That makes sense. But doesn't /etc contain at least some configurations that are host-independent? And might make sense to share between hosts? As a ballpark, what would you say the percentage is? 99% host specific? Or perhaps 80%, 50%, 20% or 1% host-specific? – Wizek Feb 22 at 13:42
@Wizek Yes, but sharing at the mount point level is far too coarse. If I'd contemplate sharing /etc I'd do it at the file level (i.e. using git, mercurial, rsync, or even Makefiles with a "scp" target.) That's pretty much what Sun's YP (Yellow Pages) did in the olden days. Also consider failure scenarios such as /etc not being mountable; then you just made a large number of systems unusable. – Jens Feb 22 at 14:32

Not a straight up answer, but it may help:

The directory /etc stores the configuration for your operating system, therefore it should be considered a good idea to have your configuration with your operating system, that is on the same partition. To keep a sensible backup or maybe even share configurations, you could use git:

  • create a git repository from your /etc and clone/put it to whereever you want to store it
  • write an init script which does a git pull on "start" to get the most recent version from that special partition into /etc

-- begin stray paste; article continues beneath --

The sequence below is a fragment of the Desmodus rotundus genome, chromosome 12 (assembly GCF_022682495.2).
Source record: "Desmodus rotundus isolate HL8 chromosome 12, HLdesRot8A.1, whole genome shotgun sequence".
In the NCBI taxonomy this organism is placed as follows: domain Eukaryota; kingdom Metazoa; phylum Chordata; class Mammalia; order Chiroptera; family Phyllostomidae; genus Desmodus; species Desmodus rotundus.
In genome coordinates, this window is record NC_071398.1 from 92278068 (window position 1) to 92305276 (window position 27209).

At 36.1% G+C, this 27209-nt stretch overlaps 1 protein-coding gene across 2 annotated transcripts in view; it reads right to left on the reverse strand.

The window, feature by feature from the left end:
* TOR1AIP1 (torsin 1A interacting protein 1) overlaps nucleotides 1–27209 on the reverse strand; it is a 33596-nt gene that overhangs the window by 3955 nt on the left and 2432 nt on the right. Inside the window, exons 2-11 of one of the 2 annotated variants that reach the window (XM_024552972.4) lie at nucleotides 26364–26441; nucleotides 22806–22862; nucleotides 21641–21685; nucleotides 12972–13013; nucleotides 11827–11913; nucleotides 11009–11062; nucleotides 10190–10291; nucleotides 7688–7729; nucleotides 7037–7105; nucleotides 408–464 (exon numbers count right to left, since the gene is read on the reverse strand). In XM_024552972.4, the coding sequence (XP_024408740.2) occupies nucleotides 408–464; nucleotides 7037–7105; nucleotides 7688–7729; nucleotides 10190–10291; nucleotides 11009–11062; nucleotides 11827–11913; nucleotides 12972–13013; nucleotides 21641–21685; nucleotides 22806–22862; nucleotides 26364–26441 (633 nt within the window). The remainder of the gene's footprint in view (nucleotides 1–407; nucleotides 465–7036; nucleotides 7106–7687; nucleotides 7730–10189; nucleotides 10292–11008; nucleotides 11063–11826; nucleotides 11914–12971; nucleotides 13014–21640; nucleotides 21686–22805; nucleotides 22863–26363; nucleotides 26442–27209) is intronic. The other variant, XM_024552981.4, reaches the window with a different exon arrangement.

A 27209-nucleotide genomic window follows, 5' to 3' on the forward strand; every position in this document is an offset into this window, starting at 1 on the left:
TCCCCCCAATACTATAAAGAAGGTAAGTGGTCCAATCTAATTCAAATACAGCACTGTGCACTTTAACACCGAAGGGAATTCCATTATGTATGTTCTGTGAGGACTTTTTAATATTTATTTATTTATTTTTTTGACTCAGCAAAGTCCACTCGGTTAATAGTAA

• put the script right after said partition is mounted in your bootup order, somewhere in runlevel S
  • have the script do a git commit and git push on shutdown/reboot to save your current configuration

Two advantages:

  1. when something breaks you will always have your configuration where the OS expects it to be
  2. you will have versioning and can revert and debig your configurations if you messed up
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This is a terrible, terrible idea, and I can't honestly think of a single situation where it'd even be desirable.

However, if you really want to do this, your best bet would be to write a kernel patch to make it take a second argument similar to root=/dev/sda1 that lets you specify etc=/dev/sda2 as well, then have it try to mount /etc from there after mounting root and before attempting to execute init.

Note that any single mistake at this point would render your entire system unbootable unless you had the sanity to set up a safe fallback /etc on the root partition.